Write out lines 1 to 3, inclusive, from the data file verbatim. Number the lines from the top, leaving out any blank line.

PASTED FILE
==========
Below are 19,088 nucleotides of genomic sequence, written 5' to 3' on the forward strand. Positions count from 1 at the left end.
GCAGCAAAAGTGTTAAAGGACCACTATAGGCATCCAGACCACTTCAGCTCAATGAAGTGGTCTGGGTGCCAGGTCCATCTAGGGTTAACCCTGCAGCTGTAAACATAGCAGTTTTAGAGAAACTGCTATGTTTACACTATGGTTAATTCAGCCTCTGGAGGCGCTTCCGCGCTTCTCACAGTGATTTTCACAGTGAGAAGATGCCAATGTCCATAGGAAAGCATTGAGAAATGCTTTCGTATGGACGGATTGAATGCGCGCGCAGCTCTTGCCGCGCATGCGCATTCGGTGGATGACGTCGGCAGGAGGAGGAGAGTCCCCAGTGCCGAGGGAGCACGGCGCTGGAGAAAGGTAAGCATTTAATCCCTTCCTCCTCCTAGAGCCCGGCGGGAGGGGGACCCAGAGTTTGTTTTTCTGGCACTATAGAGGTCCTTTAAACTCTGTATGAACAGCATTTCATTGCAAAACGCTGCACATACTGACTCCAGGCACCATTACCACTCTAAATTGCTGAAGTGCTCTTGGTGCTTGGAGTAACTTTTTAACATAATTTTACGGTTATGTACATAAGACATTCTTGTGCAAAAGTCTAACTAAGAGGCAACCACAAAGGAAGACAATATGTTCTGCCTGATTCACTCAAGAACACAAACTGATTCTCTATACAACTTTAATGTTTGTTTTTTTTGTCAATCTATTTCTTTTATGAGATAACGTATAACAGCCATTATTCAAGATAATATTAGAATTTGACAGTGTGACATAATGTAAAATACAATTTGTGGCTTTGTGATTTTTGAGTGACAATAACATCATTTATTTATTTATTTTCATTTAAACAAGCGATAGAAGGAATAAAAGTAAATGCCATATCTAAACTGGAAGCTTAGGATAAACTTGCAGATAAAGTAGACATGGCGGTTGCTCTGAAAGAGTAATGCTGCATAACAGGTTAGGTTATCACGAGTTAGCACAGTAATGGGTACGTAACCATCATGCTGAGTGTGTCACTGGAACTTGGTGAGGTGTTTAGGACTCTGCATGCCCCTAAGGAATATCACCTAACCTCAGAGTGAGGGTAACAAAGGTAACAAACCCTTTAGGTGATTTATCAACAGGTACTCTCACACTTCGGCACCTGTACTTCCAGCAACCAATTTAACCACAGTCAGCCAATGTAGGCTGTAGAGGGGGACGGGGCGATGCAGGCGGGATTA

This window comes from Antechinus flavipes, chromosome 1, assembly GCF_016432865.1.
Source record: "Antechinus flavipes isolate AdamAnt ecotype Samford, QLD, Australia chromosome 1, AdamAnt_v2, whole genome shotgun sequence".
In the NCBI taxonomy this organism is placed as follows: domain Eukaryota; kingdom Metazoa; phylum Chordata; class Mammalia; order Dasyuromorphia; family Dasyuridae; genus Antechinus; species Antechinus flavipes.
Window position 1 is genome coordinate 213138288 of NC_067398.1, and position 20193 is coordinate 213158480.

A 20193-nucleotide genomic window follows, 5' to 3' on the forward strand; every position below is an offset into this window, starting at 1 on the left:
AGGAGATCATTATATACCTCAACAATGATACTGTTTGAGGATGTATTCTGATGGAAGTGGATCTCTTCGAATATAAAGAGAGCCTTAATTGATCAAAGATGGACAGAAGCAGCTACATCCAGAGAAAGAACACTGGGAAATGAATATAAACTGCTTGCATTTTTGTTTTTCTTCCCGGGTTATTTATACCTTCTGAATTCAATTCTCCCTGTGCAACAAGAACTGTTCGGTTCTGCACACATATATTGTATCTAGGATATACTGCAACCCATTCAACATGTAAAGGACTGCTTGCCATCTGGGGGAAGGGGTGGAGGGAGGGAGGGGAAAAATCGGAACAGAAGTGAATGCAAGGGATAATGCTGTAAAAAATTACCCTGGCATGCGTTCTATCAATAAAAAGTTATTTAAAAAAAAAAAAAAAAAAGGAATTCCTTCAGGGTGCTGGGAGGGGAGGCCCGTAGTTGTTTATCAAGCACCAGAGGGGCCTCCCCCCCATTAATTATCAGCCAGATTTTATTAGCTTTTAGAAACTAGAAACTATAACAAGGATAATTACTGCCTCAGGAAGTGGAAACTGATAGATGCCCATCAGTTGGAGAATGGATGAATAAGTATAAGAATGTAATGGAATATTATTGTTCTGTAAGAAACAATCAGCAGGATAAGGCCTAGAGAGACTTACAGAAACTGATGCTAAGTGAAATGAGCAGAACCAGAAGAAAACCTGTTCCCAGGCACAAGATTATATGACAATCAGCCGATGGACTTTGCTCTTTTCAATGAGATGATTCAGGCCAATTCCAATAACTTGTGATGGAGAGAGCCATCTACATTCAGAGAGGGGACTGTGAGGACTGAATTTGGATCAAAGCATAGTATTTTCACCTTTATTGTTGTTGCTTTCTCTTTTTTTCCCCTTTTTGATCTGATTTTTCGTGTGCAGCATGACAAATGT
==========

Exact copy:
Below are 19,088 nucleotides of genomic sequence, written 5' to 3' on the forward strand. Positions count from 1 at the left end.
GCAGCAAAAGTGTTAAAGGACCACTATAGGCATCCAGACCACTTCAGCTCAATGAAGTGGTCTGGGTGCCAGGTCCATCTAGGGTTAACCCTGCAGCTGTAAACATAGCAGTTTTAGAGAAACTGCTATGTTTACACTATGGTTAATTCAGCCTCTGGAGGCGCTTCCGCGCTTCTCACAGTGATTTTCACAGTGAGAAGATGCCAATGTCCATAGGAAAGCATTGAGAAATGCTTTCGTATGGACGGATTGAATGCGCGCGCAGCTCTTGCCGCGCATGCGCATTCGGTGGATGACGTCGGCAGGAGGAGGAGAGTCCCCAGTGCCGAGGGAGCACGGCGCTGGAGAAAGGTAAGCATTTAATCCCTTCCTCCTCCTAGAGCCCGGCGGGAGGGGGACCCAGAGTTTGTTTTTCTGGCACTATAGAGGTCCTTTAAACTCTGTATGAACAGCATTTCATTGCAAAACGCTGCACATACTGACTCCAGGCACCATTACCACTCTAAATTGCTGAAGTGCTCTTGGTGCTTGGAGTAACTTTTTAACATAATTTTACGGTTATGTACATAAGACATTCTTGTGCAAAAGTCTAACTAAGAGGCAACCACAAAGGAAGACAATATGTTCTGCCTGATTCACTCAAGAACACAAACTGATTCTCTATACAACTTTAATGTTTGTTTTTTTTGTCAATCTATTTCTTTTATGAGATAACGTATAACAGCCATTATTCAAGATAATATTAGAATTTGACAGTGTGACATAATGTAAAATACAATTTGTGGCTTTGTGATTTTTGAGTGACAATAACATCATTTATTTATTTATTTTCATTTAAACAAGCGATAGAAGGAATAAAAGTAAATGCCATATCTAAACTGGAAGCTTAGGATAAACTTGCAGATAAAGTAGACATGGCGGTTGCTCTGAAAGAGTAATGCTGCATAACAGGTTAGGTTATCACGAGTTAGCACAGTAATGGGTACGTAACCATCATGCTGAGTGTGTCACTGGAACTTGGTGAGGTGTTTAGGACTCTGCATGCCCCTAAGGAATATCACCTAACCTCAGAGTGAGGGTAACAAAGGTAACAAACCCTTTAGGTGATTTATCAACAGGTACTCTCACACTTCGGCACCTGTACTTCCAGCAACCAATTTAACCACAGTCAGCCAATGTAGGCTGTAGAGGGGGACGGGGCGATGCAGGCGGGATTA

This window comes from Antechinus flavipes, chromosome 1, assembly GCF_016432865.1.